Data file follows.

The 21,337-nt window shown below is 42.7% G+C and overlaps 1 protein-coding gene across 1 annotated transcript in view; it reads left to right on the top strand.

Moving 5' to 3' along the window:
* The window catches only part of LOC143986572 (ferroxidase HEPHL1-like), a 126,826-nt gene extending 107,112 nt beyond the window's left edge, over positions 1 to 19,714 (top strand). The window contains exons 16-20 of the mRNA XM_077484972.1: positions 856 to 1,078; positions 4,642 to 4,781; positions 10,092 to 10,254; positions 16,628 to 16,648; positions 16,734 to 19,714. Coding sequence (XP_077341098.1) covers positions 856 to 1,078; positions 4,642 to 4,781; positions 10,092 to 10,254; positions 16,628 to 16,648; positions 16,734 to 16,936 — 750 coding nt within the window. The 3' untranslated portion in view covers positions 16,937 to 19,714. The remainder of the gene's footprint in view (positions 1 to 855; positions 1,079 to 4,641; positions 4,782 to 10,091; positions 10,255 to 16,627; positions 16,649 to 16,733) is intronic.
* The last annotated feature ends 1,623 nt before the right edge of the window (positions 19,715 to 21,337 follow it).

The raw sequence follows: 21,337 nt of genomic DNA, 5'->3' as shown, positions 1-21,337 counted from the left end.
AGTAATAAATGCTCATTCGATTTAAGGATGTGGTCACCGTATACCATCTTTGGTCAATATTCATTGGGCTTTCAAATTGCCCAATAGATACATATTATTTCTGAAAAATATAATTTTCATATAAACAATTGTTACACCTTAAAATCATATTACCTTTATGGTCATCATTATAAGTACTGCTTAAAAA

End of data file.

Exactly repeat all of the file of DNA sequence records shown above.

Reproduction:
The 21,337-nt window shown below is 42.7% G+C and overlaps 1 protein-coding gene across 1 annotated transcript in view; it reads left to right on the top strand.

Moving 5' to 3' along the window:
* The window catches only part of LOC143986572 (ferroxidase HEPHL1-like), a 126,826-nt gene extending 107,112 nt beyond the window's left edge, over positions 1 to 19,714 (top strand). The window contains exons 16-20 of the mRNA XM_077484972.1: positions 856 to 1,078; positions 4,642 to 4,781; positions 10,092 to 10,254; positions 16,628 to 16,648; positions 16,734 to 19,714. Coding sequence (XP_077341098.1) covers positions 856 to 1,078; positions 4,642 to 4,781; positions 10,092 to 10,254; positions 16,628 to 16,648; positions 16,734 to 16,936 — 750 coding nt within the window. The 3' untranslated portion in view covers positions 16,937 to 19,714. The remainder of the gene's footprint in view (positions 1 to 855; positions 1,079 to 4,641; positions 4,782 to 10,091; positions 10,255 to 16,627; positions 16,649 to 16,733) is intronic.
* The last annotated feature ends 1,623 nt before the right edge of the window (positions 19,715 to 21,337 follow it).

The raw sequence follows: 21,337 nt of genomic DNA, 5'->3' as shown, positions 1-21,337 counted from the left end.
AGTAATAAATGCTCATTCGATTTAAGGATGTGGTCACCGTATACCATCTTTGGTCAATATTCATTGGGCTTTCAAATTGCCCAATAGATACATATTATTTCTGAAAAATATAATTTTCATATAAACAATTGTTACACCTTAAAATCATATTACCTTTATGGTCATCATTATAAGTACTGCTTAAAAA